Frontline officers of the Royal Grenada Police Force (RGPF) will soon be required to wear body cameras while on duty and a local activist is calling on the authorities to establish measures to protect the integrity of video captured by the cameras.
Earl Maitland, who has been advocating for the use of cameras by the police, said it would only serve the public well if evidence captured by the devices is handled by an independent body, rather than by the police.
At a recent news conference, Acting Commissioner of Police, Edvin Martin announced that cameras will become part of the gear that frontline officers carry on duty and that it would be in line with international law enforcement requirements.
Maitland, who heads a small political party, said he is concerned that video evidence which may be captured by these cameras that may be unfavourable to the police would disappear.
“What I really hope is that the video files do not get reported as lost or corrupted. Evidence has disappeared and they (the police) have been doing things and getting away with it,” he said.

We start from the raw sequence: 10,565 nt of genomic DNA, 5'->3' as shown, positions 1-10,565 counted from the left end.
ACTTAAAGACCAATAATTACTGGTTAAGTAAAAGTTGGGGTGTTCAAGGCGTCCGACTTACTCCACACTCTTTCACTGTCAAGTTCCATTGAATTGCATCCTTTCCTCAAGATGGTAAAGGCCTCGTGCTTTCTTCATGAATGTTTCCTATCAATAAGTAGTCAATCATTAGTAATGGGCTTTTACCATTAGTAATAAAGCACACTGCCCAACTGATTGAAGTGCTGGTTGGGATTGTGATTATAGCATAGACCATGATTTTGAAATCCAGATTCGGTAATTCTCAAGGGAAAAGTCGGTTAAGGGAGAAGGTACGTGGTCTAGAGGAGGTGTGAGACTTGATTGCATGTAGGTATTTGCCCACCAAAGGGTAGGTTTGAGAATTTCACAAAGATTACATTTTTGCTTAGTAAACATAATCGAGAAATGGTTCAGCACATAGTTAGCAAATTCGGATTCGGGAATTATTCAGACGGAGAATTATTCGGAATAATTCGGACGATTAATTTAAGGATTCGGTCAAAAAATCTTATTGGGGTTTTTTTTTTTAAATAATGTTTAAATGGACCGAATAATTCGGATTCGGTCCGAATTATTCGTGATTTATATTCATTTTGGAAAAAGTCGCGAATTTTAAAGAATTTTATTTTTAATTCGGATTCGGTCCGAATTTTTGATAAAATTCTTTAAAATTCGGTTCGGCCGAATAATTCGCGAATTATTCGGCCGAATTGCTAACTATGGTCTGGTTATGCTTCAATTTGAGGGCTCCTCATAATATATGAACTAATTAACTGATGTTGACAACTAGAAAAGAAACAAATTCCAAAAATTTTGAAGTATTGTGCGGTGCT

“I hope that an independent body will be put in place to review such footage. I am concerned about how it would be handled, where files would be uploaded and who will be responsible for viewing and reviewing it,” he added.
Currently, there are no laws that allows video evidence to be used in formal legal hearings and legislation has to be passed in Parliament to allow for the use of the cameras as well as the video captured.
Maitland, who has been advocating since 2016, for cameras to be used with the police service, called the introduction of body-cams “a good start” but said the place where cameras are most needed is inside the police stations to capture the holding cells and duty desks.
“It is a good start, especially since we have had so many reports of police brutality. I would like to see them install cameras inside the police stations where officers are sometimes asleep while on duty or being disrespectful and abusive to members of the public, he remarked”.
Maitland is hopeful that the use of the cameras would result in a decrease in complaints of police brutality and misconduct.
“I hope there will be less people turning up like Oscar Bartholomew, Kemron Peters, Claudius St Paul and many more we have lost while in police custody,” Maitland said, referring to people who encountered problems with the police.
There has been growing concern among the public about police misconduct and abuse of authority, particularly in the last few months that the country has been under a State of Emergency as a result of the novel coronavirus health crisis.
A police shooting of an unarmed 24-year old footballer, Jamal Charles at his home in Gouyave in June drew public protest and rioting.